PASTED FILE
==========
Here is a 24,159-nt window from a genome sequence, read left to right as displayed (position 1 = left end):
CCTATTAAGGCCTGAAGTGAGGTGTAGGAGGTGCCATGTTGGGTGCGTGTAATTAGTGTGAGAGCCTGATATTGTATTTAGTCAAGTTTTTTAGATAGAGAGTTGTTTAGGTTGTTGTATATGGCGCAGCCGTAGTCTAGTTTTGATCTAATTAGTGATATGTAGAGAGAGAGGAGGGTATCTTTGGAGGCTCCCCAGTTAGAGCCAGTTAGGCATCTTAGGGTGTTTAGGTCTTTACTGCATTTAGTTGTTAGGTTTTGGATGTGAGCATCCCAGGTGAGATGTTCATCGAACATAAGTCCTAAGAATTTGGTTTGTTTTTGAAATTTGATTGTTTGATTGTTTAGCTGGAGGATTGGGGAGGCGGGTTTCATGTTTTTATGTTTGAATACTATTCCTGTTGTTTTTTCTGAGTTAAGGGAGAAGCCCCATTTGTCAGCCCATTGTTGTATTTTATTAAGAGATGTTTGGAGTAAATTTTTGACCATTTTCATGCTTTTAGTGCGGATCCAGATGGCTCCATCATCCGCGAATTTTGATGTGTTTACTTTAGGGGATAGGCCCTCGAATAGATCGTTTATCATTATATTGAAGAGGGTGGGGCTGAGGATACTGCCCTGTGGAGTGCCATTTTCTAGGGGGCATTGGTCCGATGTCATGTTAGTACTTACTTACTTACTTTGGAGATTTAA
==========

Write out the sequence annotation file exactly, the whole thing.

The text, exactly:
Here is a 24,159-nt window from a genome sequence, read left to right as displayed (position 1 = left end):
CCTATTAAGGCCTGAAGTGAGGTGTAGGAGGTGCCATGTTGGGTGCGTGTAATTAGTGTGAGAGCCTGATATTGTATTTAGTCAAGTTTTTTAGATAGAGAGTTGTTTAGGTTGTTGTATATGGCGCAGCCGTAGTCTAGTTTTGATCTAATTAGTGATATGTAGAGAGAGAGGAGGGTATCTTTGGAGGCTCCCCAGTTAGAGCCAGTTAGGCATCTTAGGGTGTTTAGGTCTTTACTGCATTTAGTTGTTAGGTTTTGGATGTGAGCATCCCAGGTGAGATGTTCATCGAACATAAGTCCTAAGAATTTGGTTTGTTTTTGAAATTTGATTGTTTGATTGTTTAGCTGGAGGATTGGGGAGGCGGGTTTCATGTTTTTATGTTTGAATACTATTCCTGTTGTTTTTTCTGAGTTAAGGGAGAAGCCCCATTTGTCAGCCCATTGTTGTATTTTATTAAGAGATGTTTGGAGTAAATTTTTGACCATTTTCATGCTTTTAGTGCGGATCCAGATGGCTCCATCATCCGCGAATTTTGATGTGTTTACTTTAGGGGATAGGCCCTCGAATAGATCGTTTATCATTATATTGAAGAGGGTGGGGCTGAGGATACTGCCCTGTGGAGTGCCATTTTCTAGGGGGCATTGGTCCGATGTCATGTTAGTACTTACTTACTTACTTTGGAGATTTAA